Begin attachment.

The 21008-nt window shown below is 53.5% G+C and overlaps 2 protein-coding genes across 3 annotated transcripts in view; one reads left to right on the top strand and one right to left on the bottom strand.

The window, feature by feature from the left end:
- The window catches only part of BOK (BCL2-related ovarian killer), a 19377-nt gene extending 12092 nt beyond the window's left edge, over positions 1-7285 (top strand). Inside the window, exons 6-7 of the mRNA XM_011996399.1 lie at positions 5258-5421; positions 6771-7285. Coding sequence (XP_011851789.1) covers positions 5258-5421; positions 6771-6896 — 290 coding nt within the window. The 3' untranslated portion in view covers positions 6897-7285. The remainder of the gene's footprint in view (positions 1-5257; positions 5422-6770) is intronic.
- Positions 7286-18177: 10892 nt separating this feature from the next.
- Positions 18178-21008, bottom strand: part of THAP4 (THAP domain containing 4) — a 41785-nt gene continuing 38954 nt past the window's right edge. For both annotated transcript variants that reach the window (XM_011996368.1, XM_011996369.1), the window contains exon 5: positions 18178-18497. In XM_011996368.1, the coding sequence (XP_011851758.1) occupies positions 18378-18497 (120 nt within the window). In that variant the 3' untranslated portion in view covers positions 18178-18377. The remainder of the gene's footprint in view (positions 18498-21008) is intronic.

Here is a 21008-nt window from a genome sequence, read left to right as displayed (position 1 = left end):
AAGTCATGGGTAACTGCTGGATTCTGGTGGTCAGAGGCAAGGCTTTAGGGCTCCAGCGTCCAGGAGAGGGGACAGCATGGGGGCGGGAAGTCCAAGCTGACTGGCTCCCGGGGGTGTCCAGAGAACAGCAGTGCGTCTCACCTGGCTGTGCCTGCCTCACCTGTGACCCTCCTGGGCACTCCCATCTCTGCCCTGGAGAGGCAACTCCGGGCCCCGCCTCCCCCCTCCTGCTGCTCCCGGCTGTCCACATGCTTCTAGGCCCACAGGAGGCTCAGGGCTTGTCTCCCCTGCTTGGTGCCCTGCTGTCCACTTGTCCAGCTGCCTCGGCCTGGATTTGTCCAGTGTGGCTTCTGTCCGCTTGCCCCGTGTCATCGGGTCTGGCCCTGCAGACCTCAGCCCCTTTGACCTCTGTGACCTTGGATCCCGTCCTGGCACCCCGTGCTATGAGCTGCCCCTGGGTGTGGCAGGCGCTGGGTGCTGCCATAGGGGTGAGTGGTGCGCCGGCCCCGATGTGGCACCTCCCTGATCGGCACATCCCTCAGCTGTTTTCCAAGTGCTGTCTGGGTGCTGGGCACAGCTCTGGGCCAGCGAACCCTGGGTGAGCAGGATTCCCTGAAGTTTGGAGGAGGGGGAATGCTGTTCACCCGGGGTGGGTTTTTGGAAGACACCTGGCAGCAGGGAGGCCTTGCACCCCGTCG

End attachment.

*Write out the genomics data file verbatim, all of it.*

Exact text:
The 21008-nt window shown below is 53.5% G+C and overlaps 2 protein-coding genes across 3 annotated transcripts in view; one reads left to right on the top strand and one right to left on the bottom strand.

The window, feature by feature from the left end:
- The window catches only part of BOK (BCL2-related ovarian killer), a 19377-nt gene extending 12092 nt beyond the window's left edge, over positions 1-7285 (top strand). Inside the window, exons 6-7 of the mRNA XM_011996399.1 lie at positions 5258-5421; positions 6771-7285. Coding sequence (XP_011851789.1) covers positions 5258-5421; positions 6771-6896 — 290 coding nt within the window. The 3' untranslated portion in view covers positions 6897-7285. The remainder of the gene's footprint in view (positions 1-5257; positions 5422-6770) is intronic.
- Positions 7286-18177: 10892 nt separating this feature from the next.
- Positions 18178-21008, bottom strand: part of THAP4 (THAP domain containing 4) — a 41785-nt gene continuing 38954 nt past the window's right edge. For both annotated transcript variants that reach the window (XM_011996368.1, XM_011996369.1), the window contains exon 5: positions 18178-18497. In XM_011996368.1, the coding sequence (XP_011851758.1) occupies positions 18378-18497 (120 nt within the window). In that variant the 3' untranslated portion in view covers positions 18178-18377. The remainder of the gene's footprint in view (positions 18498-21008) is intronic.

Here is a 21008-nt window from a genome sequence, read left to right as displayed (position 1 = left end):
AAGTCATGGGTAACTGCTGGATTCTGGTGGTCAGAGGCAAGGCTTTAGGGCTCCAGCGTCCAGGAGAGGGGACAGCATGGGGGCGGGAAGTCCAAGCTGACTGGCTCCCGGGGGTGTCCAGAGAACAGCAGTGCGTCTCACCTGGCTGTGCCTGCCTCACCTGTGACCCTCCTGGGCACTCCCATCTCTGCCCTGGAGAGGCAACTCCGGGCCCCGCCTCCCCCCTCCTGCTGCTCCCGGCTGTCCACATGCTTCTAGGCCCACAGGAGGCTCAGGGCTTGTCTCCCCTGCTTGGTGCCCTGCTGTCCACTTGTCCAGCTGCCTCGGCCTGGATTTGTCCAGTGTGGCTTCTGTCCGCTTGCCCCGTGTCATCGGGTCTGGCCCTGCAGACCTCAGCCCCTTTGACCTCTGTGACCTTGGATCCCGTCCTGGCACCCCGTGCTATGAGCTGCCCCTGGGTGTGGCAGGCGCTGGGTGCTGCCATAGGGGTGAGTGGTGCGCCGGCCCCGATGTGGCACCTCCCTGATCGGCACATCCCTCAGCTGTTTTCCAAGTGCTGTCTGGGTGCTGGGCACAGCTCTGGGCCAGCGAACCCTGGGTGAGCAGGATTCCCTGAAGTTTGGAGGAGGGGGAATGCTGTTCACCCGGGGTGGGTTTTTGGAAGACACCTGGCAGCAGGGAGGCCTTGCACCCCGTCG